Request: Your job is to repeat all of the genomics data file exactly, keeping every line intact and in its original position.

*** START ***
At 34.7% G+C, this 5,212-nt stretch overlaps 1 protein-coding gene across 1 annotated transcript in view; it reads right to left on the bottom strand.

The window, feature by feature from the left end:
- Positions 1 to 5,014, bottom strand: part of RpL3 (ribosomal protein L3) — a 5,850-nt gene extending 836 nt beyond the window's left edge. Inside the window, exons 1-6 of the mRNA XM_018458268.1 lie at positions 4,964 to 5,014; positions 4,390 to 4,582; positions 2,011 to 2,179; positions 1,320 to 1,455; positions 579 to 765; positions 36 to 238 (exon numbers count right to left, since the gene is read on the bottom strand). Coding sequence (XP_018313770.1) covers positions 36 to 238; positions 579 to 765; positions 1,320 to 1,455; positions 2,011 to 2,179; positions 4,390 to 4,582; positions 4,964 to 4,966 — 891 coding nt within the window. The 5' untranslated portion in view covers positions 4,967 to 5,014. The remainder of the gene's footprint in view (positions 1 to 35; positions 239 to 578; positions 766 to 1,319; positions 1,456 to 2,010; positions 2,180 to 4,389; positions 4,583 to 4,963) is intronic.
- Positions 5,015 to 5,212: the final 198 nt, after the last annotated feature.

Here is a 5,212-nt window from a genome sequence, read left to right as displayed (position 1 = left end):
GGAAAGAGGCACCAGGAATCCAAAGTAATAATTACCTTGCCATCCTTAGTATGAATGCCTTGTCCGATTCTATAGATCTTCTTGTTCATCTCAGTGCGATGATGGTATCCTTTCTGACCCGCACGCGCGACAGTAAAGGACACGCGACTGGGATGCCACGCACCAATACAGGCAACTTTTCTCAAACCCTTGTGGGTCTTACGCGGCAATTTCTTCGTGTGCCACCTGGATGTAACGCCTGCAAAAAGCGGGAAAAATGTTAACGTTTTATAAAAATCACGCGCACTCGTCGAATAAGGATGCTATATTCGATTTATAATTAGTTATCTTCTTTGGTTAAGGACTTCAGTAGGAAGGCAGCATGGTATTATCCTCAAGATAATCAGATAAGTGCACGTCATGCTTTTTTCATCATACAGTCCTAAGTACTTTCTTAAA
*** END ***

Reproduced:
At 34.7% G+C, this 5,212-nt stretch overlaps 1 protein-coding gene across 1 annotated transcript in view; it reads right to left on the bottom strand.

The window, feature by feature from the left end:
- Positions 1 to 5,014, bottom strand: part of RpL3 (ribosomal protein L3) — a 5,850-nt gene extending 836 nt beyond the window's left edge. Inside the window, exons 1-6 of the mRNA XM_018458268.1 lie at positions 4,964 to 5,014; positions 4,390 to 4,582; positions 2,011 to 2,179; positions 1,320 to 1,455; positions 579 to 765; positions 36 to 238 (exon numbers count right to left, since the gene is read on the bottom strand). Coding sequence (XP_018313770.1) covers positions 36 to 238; positions 579 to 765; positions 1,320 to 1,455; positions 2,011 to 2,179; positions 4,390 to 4,582; positions 4,964 to 4,966 — 891 coding nt within the window. The 5' untranslated portion in view covers positions 4,967 to 5,014. The remainder of the gene's footprint in view (positions 1 to 35; positions 239 to 578; positions 766 to 1,319; positions 1,456 to 2,010; positions 2,180 to 4,389; positions 4,583 to 4,963) is intronic.
- Positions 5,015 to 5,212: the final 198 nt, after the last annotated feature.

Here is a 5,212-nt window from a genome sequence, read left to right as displayed (position 1 = left end):
GGAAAGAGGCACCAGGAATCCAAAGTAATAATTACCTTGCCATCCTTAGTATGAATGCCTTGTCCGATTCTATAGATCTTCTTGTTCATCTCAGTGCGATGATGGTATCCTTTCTGACCCGCACGCGCGACAGTAAAGGACACGCGACTGGGATGCCACGCACCAATACAGGCAACTTTTCTCAAACCCTTGTGGGTCTTACGCGGCAATTTCTTCGTGTGCCACCTGGATGTAACGCCTGCAAAAAGCGGGAAAAATGTTAACGTTTTATAAAAATCACGCGCACTCGTCGAATAAGGATGCTATATTCGATTTATAATTAGTTATCTTCTTTGGTTAAGGACTTCAGTAGGAAGGCAGCATGGTATTATCCTCAAGATAATCAGATAAGTGCACGTCATGCTTTTTTCATCATACAGTCCTAAGTACTTTCTTAAA